There’s more to Guam than U.S. military bases, residents say

The comments by the Global Times came after President Donald Trump raised the level of his rhetoric against North Korea on Thursday, saying his earlier threat to unleash “fire and fury” on Pyongyang if it launched an attack may not have been tough enough.

Most Asian currencies stumbled, with the Korean won on pace for its biggest fall in almost eight weeks as North Korea warned it is “carefully examining” plans for a missile strike on the U.S. Pacific territory of Guam.

Analysts say they have seen no evidence of any increased alert in North Korea.

South Korea and the North technically remain at war as the Korean War ended only with an armistice, not a peace treaty.

The statement followed a tweet by President Trump praising what he described as the growing USA nuclear arsenal, adding, “Hopefully we will never have to use this power, but there will never be a time that we are not the most powerful nation in the world!“. It’s located 2,100 miles south of North Korea and 4,000 miles west of Hawaii. Two years after, they fought a bloody, three-year war.

But let’s take a step back for a moment: Where is Guam, and why is it in North Korea’s crosshairs?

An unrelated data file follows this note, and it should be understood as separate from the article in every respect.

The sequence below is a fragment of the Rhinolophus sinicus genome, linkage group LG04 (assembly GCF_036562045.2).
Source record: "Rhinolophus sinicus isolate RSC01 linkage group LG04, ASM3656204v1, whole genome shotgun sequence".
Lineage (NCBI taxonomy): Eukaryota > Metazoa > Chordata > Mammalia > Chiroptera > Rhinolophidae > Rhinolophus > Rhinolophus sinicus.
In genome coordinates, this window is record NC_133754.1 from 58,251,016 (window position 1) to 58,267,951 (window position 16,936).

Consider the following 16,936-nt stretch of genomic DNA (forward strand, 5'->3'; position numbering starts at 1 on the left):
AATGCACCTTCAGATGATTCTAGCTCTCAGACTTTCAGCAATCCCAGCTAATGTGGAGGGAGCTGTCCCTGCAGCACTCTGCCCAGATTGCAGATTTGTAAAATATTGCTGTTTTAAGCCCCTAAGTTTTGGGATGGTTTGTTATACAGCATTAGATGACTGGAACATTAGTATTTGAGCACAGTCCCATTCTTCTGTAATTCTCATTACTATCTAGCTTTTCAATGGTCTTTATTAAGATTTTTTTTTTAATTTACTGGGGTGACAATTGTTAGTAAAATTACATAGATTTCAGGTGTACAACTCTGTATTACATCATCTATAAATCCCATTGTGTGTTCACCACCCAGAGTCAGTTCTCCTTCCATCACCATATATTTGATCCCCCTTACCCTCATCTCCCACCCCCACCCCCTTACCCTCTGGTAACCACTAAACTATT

Its proximity to China, Japan, the Philippines and the Korean Peninsula has long made the island an essential possession of the USA military. Protecting the island is the U.S. Army’s Terminal High Altitude Area Defense, or THAAD, which is used to shoot down ballistic missiles.

Friday morning, Trump tweeted that USA military solutions were “locked and loaded” in case North Korea followed through on its threat.

The possibility of a nuclear confrontation is considered remote.

“If they did launch they could potentially wipe out cities in South Korea and Japan, and in the longer term maybe reach the U.S. West Coast and even further inland”, said Hans Kristensen, director of the Nuclear Information Program at the Federation of American Scientists.

That is Jessica Pettigrew’s reaction when the topic of North Korea comes up.

“The standing committee of the NSC noted the security condition surrounding the Korean Peninsula was becoming serious due to North Korea’s repeated provocations and threats”, Park Soo-hyun, a spokesman for the presidential office Cheong Wa Dae, told reporters.